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Groton High School reacts to football team hazing scandal

Groton+football+players+pleaded+guilty+to+hazing+charges.+
Groton football players pleaded guilty to hazing charges.

Two students on the Groton High School football team pleaded guilty Oct. 31 to first-degree harassment, a misdemeanor, following hazing allegations.

The Groton’s students sentencing will take place over the next six to eight weeks and will be handled by Town Justice Arthur Dewey Dawson. In response to the controversy, the high school administration is making changes to its athletic code.

Of the 14.7 million U.S. high school students, approximately 1.5 million — or nearly 10 percent — experience hazing each year, according to data from the U.S. Department of Education and an Alfred University study.

Groton High School is responding to the allegations with a multi-step plan, Billie Downs, associate principal and athletic director, said. He said the plan includes: hazing prevention presentations with Travis Apgar, the dean of students at Cornell University, which will be presented to parents and coaches; student-athlete workshops on leadership and positive team building; increased supervision in locker rooms; and DASA (Dignity for All Students Act) in-house training for coaches. DASA is New York State legislation that seeks to provide students with a safe learning environment free of discrimination and harassment, and went into effect July 2012.

“We hope to create a culture where kids watch out for other kids so that the few offenders can be dealt with quickly and the school will be safer for all,” James Abrams, superintendent of the Groton School District, said. “Our students want the same type of culture that we do, but sometimes lack the courage or the avenue for reporting violations.”

Abrams has a hands-on role in the district’s plans for preventing this type of behavior among students in the future.

“We are a small school district. The superintendent has always worked closely with all departments,” he said.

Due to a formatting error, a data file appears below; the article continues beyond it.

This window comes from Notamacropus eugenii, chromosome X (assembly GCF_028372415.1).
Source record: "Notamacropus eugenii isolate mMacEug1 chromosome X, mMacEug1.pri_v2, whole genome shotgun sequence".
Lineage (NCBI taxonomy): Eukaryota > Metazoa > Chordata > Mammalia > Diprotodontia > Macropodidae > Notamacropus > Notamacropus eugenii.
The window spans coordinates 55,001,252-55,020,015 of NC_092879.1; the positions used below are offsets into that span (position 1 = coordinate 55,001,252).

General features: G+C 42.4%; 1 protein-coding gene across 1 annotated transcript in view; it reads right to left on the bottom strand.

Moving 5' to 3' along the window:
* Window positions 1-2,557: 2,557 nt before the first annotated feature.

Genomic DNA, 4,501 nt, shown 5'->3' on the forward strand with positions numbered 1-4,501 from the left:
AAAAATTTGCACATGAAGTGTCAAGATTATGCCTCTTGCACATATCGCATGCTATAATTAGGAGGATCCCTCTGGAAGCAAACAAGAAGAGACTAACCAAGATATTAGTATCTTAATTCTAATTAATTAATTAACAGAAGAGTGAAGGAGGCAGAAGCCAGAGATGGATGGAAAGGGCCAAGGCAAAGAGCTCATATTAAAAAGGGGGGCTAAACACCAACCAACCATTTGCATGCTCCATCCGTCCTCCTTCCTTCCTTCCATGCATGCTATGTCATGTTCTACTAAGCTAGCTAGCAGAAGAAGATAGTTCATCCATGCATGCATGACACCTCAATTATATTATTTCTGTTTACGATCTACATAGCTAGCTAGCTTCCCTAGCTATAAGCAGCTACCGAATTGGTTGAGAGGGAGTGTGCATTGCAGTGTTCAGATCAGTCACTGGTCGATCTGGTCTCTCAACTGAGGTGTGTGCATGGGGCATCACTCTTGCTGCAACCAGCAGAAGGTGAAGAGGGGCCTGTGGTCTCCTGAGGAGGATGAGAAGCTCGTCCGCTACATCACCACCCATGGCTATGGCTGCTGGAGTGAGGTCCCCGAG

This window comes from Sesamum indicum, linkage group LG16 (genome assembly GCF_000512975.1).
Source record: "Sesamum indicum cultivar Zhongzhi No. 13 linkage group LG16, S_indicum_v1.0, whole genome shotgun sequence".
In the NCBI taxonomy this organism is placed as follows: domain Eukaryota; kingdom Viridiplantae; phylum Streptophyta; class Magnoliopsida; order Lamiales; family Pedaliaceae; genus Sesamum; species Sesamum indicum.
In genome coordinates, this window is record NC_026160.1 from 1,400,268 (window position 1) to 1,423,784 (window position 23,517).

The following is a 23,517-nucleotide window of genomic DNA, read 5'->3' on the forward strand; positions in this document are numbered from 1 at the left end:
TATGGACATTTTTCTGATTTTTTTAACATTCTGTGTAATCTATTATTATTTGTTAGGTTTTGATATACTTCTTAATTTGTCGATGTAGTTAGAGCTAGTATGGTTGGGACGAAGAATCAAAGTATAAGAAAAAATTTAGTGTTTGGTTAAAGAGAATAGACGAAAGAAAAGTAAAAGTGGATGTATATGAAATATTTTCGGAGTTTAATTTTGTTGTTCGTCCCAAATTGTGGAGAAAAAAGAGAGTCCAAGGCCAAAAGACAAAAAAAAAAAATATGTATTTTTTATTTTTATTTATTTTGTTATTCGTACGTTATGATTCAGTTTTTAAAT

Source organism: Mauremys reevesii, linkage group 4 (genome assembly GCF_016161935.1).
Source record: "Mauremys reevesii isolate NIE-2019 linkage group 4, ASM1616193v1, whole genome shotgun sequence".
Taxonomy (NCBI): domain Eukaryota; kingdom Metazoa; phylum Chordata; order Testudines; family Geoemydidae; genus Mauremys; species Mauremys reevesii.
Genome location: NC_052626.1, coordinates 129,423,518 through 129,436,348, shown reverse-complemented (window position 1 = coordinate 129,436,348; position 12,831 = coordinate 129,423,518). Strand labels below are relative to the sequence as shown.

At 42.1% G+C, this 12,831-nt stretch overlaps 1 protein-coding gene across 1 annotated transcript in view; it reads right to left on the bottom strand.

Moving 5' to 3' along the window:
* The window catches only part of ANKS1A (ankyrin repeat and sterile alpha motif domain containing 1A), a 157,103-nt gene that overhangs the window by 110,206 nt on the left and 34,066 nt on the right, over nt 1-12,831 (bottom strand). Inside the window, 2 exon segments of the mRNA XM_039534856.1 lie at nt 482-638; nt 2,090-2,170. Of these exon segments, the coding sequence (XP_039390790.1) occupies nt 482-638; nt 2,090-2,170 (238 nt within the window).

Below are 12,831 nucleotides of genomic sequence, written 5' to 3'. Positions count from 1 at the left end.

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Cheltenham High School, in Montgomery County, the suburbs of Philadelphia, recently experienced its own hazing scandal involving its boys’ soccer team. The district notified police and conducted an internal investigation in response to September hazing allegations, but the team was allowed to finish out its season, which ended Oct. 16.

“I think this is a wake-up call for a lot of school districts across the country,” Susan O’Grady, director of communications and development at Cheltenham School District, said. “It’s time for us to look at how athletic programs are run. We are looking at all of our anti-bullying programs that are in the classroom and how those can intersect with and cross over with the educational training that we are now going to supplant into and supplement with what’s already there into our athletic program.”

Sayreville War Memorial High School in Sayreville, New Jersey, had its football season canceled last month following hazing allegations against seven football players who are now facing sex-crime charges. The district declined Ithaca Week’s requests for comment, but Superintendent Richard Labbe released a statement in response to the allegations that is no longer available on the district website.

According to the statement: “The district administration has already launched a holistic harassment intimidation and bullying (HIB) investigation of all athletic and extracurricular programs in order to ensure that we take all steps necessary now and in the future to protect all our students.”

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